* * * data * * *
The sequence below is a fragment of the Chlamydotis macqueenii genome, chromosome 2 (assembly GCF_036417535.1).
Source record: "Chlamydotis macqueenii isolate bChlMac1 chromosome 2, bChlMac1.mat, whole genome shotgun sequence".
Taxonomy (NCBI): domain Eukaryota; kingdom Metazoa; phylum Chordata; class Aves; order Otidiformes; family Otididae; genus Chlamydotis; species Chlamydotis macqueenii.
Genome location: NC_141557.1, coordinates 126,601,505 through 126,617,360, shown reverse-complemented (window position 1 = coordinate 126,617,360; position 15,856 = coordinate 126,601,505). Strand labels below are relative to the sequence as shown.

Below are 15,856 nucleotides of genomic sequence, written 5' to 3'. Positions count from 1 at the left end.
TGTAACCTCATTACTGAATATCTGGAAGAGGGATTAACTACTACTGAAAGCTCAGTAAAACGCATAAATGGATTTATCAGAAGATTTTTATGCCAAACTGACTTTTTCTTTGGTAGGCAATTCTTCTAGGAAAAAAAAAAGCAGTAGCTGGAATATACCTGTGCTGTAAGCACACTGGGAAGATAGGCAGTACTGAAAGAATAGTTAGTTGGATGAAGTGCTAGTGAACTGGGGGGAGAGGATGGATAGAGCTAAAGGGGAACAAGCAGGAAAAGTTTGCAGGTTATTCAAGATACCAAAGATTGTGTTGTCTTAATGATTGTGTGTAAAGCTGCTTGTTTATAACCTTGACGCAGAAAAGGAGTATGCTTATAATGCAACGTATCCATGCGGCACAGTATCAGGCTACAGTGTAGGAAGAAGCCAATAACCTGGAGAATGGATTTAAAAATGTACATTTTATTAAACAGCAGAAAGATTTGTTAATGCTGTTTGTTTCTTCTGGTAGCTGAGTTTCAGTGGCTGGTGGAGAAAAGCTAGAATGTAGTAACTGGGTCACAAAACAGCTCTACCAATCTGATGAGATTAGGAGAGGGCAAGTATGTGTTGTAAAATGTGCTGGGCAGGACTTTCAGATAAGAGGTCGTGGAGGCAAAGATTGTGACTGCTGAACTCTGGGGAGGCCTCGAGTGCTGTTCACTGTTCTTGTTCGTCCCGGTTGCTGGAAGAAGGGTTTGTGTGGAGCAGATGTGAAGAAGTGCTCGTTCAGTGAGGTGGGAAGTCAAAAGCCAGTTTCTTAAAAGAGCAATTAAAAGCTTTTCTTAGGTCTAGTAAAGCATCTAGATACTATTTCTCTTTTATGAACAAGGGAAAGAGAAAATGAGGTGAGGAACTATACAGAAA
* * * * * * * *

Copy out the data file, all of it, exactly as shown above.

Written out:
The sequence below is a fragment of the Chlamydotis macqueenii genome, chromosome 2 (assembly GCF_036417535.1).
Source record: "Chlamydotis macqueenii isolate bChlMac1 chromosome 2, bChlMac1.mat, whole genome shotgun sequence".
Taxonomy (NCBI): domain Eukaryota; kingdom Metazoa; phylum Chordata; class Aves; order Otidiformes; family Otididae; genus Chlamydotis; species Chlamydotis macqueenii.
Genome location: NC_141557.1, coordinates 126,601,505 through 126,617,360, shown reverse-complemented (window position 1 = coordinate 126,617,360; position 15,856 = coordinate 126,601,505). Strand labels below are relative to the sequence as shown.

Below are 15,856 nucleotides of genomic sequence, written 5' to 3'. Positions count from 1 at the left end.
TGTAACCTCATTACTGAATATCTGGAAGAGGGATTAACTACTACTGAAAGCTCAGTAAAACGCATAAATGGATTTATCAGAAGATTTTTATGCCAAACTGACTTTTTCTTTGGTAGGCAATTCTTCTAGGAAAAAAAAAAGCAGTAGCTGGAATATACCTGTGCTGTAAGCACACTGGGAAGATAGGCAGTACTGAAAGAATAGTTAGTTGGATGAAGTGCTAGTGAACTGGGGGGAGAGGATGGATAGAGCTAAAGGGGAACAAGCAGGAAAAGTTTGCAGGTTATTCAAGATACCAAAGATTGTGTTGTCTTAATGATTGTGTGTAAAGCTGCTTGTTTATAACCTTGACGCAGAAAAGGAGTATGCTTATAATGCAACGTATCCATGCGGCACAGTATCAGGCTACAGTGTAGGAAGAAGCCAATAACCTGGAGAATGGATTTAAAAATGTACATTTTATTAAACAGCAGAAAGATTTGTTAATGCTGTTTGTTTCTTCTGGTAGCTGAGTTTCAGTGGCTGGTGGAGAAAAGCTAGAATGTAGTAACTGGGTCACAAAACAGCTCTACCAATCTGATGAGATTAGGAGAGGGCAAGTATGTGTTGTAAAATGTGCTGGGCAGGACTTTCAGATAAGAGGTCGTGGAGGCAAAGATTGTGACTGCTGAACTCTGGGGAGGCCTCGAGTGCTGTTCACTGTTCTTGTTCGTCCCGGTTGCTGGAAGAAGGGTTTGTGTGGAGCAGATGTGAAGAAGTGCTCGTTCAGTGAGGTGGGAAGTCAAAAGCCAGTTTCTTAAAAGAGCAATTAAAAGCTTTTCTTAGGTCTAGTAAAGCATCTAGATACTATTTCTCTTTTATGAACAAGGGAAAGAGAAAATGAGGTGAGGAACTATACAGAAA